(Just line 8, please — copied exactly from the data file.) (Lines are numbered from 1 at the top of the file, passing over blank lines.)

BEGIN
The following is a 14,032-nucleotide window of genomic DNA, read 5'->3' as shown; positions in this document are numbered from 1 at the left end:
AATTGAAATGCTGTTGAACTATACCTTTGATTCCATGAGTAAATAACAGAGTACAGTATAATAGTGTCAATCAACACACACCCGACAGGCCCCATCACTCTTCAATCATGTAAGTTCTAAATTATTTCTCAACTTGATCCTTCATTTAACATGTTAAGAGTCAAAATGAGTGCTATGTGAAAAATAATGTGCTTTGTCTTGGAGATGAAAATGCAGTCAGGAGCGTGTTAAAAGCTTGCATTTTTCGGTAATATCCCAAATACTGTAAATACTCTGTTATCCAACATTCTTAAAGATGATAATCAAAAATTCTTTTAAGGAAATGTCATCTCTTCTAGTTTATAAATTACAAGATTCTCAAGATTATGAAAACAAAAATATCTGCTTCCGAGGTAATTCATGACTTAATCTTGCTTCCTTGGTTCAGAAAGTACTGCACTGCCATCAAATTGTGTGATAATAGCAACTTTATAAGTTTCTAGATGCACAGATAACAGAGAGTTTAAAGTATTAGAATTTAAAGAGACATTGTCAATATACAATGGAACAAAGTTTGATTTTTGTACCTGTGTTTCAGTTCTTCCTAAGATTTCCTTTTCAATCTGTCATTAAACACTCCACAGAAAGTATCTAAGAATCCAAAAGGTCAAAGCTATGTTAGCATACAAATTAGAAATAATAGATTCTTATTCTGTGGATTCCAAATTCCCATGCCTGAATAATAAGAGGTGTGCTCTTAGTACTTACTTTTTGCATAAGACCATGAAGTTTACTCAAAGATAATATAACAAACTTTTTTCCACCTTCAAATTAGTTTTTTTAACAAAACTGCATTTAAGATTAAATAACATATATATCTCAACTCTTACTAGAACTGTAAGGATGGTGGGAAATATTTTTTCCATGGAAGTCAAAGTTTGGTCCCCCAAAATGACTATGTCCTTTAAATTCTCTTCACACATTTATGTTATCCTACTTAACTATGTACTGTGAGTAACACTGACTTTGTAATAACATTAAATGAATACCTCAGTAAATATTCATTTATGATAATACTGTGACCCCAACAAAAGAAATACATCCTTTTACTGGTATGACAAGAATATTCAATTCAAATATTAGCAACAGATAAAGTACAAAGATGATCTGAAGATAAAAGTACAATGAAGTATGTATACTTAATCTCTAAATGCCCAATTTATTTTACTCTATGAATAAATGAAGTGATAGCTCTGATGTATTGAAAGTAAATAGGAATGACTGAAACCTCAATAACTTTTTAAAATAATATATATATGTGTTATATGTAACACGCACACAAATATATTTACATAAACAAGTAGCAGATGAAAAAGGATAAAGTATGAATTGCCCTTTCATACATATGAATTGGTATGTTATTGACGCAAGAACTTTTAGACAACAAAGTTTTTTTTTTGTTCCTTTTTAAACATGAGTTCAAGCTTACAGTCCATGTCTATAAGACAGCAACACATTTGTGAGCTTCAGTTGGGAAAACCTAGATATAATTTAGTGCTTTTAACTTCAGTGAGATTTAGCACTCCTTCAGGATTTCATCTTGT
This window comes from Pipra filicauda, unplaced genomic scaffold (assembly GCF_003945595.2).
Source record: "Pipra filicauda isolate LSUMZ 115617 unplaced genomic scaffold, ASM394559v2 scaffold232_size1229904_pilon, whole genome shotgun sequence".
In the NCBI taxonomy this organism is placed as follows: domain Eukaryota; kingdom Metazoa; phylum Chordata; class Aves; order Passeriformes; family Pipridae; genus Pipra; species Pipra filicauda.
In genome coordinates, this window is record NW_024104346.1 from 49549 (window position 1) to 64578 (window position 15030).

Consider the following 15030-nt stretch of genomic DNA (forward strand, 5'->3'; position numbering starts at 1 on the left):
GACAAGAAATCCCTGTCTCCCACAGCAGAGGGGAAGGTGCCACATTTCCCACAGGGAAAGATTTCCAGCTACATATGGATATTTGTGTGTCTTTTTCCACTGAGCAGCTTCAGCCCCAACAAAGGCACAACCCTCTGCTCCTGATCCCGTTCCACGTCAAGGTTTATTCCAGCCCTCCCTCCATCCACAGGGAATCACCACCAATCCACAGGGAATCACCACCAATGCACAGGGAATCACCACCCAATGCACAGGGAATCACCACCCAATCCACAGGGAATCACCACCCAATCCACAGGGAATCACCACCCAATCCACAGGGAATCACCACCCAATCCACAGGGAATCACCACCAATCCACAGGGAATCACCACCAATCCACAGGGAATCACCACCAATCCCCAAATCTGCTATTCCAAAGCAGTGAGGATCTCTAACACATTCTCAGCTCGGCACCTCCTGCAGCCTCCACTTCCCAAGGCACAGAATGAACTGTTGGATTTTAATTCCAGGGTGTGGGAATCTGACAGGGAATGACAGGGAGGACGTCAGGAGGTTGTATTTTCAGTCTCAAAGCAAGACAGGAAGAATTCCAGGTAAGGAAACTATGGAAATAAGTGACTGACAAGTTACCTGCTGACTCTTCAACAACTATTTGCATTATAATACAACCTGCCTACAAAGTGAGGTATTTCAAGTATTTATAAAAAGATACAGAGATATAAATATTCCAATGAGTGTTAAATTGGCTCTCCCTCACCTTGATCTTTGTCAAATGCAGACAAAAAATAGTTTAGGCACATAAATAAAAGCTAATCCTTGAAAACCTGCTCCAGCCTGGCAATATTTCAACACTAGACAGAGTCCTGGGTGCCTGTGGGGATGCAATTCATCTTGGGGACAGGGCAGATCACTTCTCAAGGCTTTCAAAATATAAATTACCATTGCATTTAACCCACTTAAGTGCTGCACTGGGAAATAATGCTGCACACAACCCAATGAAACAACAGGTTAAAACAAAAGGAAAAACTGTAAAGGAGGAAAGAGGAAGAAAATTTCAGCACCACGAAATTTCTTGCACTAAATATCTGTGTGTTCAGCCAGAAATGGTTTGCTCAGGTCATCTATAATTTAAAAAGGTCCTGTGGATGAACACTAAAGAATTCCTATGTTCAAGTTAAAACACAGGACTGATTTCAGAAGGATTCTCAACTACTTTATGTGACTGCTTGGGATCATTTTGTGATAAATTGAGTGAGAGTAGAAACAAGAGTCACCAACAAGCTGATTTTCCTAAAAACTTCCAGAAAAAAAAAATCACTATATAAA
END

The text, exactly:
GACAAGAAATCCCTGTCTCCCACAGCAGAGGGGAAGGTGCCACATTTCCCACAGGGAAAGATTTCCAGCTACATATGGATATTTGTGTGTCTTTTTCCACTGAGCAGCTTCAGCCCCAACAAAGGCACAACCCTCTGCTCCTGATCCCGTTCCACGTCAAGGTTTATTCCAGCCCTCCCTCCATCCACAGGGAATCACCACCAATCCACAGGGAATCACCACCAATGCACAGGGAATCACCACCCAATGCACAGGGAATCACCACCCAATCCACAGGGAATCACCACCCAATCCACAGGGAATCACCACCCAATCCACAGGGAATCACCACCCAATCCACAGGGAATCACCACCAATCCACAGGGAATCACCACCAATCCACAGGGAATCACCACCAATCCCCAAATCTGCTATTCCAAAGCAGTGAGGATCTCTAACACATTCTCAGCTCGGCACCTCCTGCAGCCTCCACTTCCCAAGGCACAGAATGAACTGTTGGATTTTAATTCCAGGGTGTGGGAATCTGACAGGGAATGACAGGGAGGACGTCAGGAGGTTGTATTTTCAGTCTCAAAGCAAGACAGGAAGAATTCCAGGTAAGGAAACTATGGAAATAAGTGACTGACAAGTTACCTGCTGACTCTTCAACAACTATTTGCATTATAATACAACCTGCCTACAAAGTGAGGTATTTCAAGTATTTATAAAAAGATACAGAGATATAAATATTCCAATGAGTGTTAAATTGGCTCTCCCTCACCTTGATCTTTGTCAAATGCAGACAAAAAATAGTTTAGGCACATAAATAAAAGCTAATCCTTGAAAACCTGCTCCAGCCTGGCAATATTTCAACACTAGACAGAGTCCTGGGTGCCTGTGGGGATGCAATTCATCTTGGGGACAGGGCAGATCACTTCTCAAGGCTTTCAAAATATAAATTACCATTGCATTTAACCCACTTAAGTGCTGCACTGGGAAATAATGCTGCACACAACCCAATGAAACAACAGGTTAAAACAAAAGGAAAAACTGTAAAGGAGGAAAGAGGAAGAAAATTTCAGCACCACGAAATTTCTTGCACTAAATATCTGTGTGTTCAGCCAGAAATGGTTTGCTCAGGTCATCTATAATTTAAAAAGGTCCTGTGGATGAACACTAAAGAATTCCTATGTTCAAGTTAAAACACAGGACTGATTTCAGAAGGATTCTCAACTACTTTATGTGACTGCTTGGGATCATTTTGTGATAAATTGAGTGAGAGTAGAAACAAGAGTCACCAACAAGCTGATTTTCCTAAAAACTTCCAGAAAAAAAAAATCACTATATAAA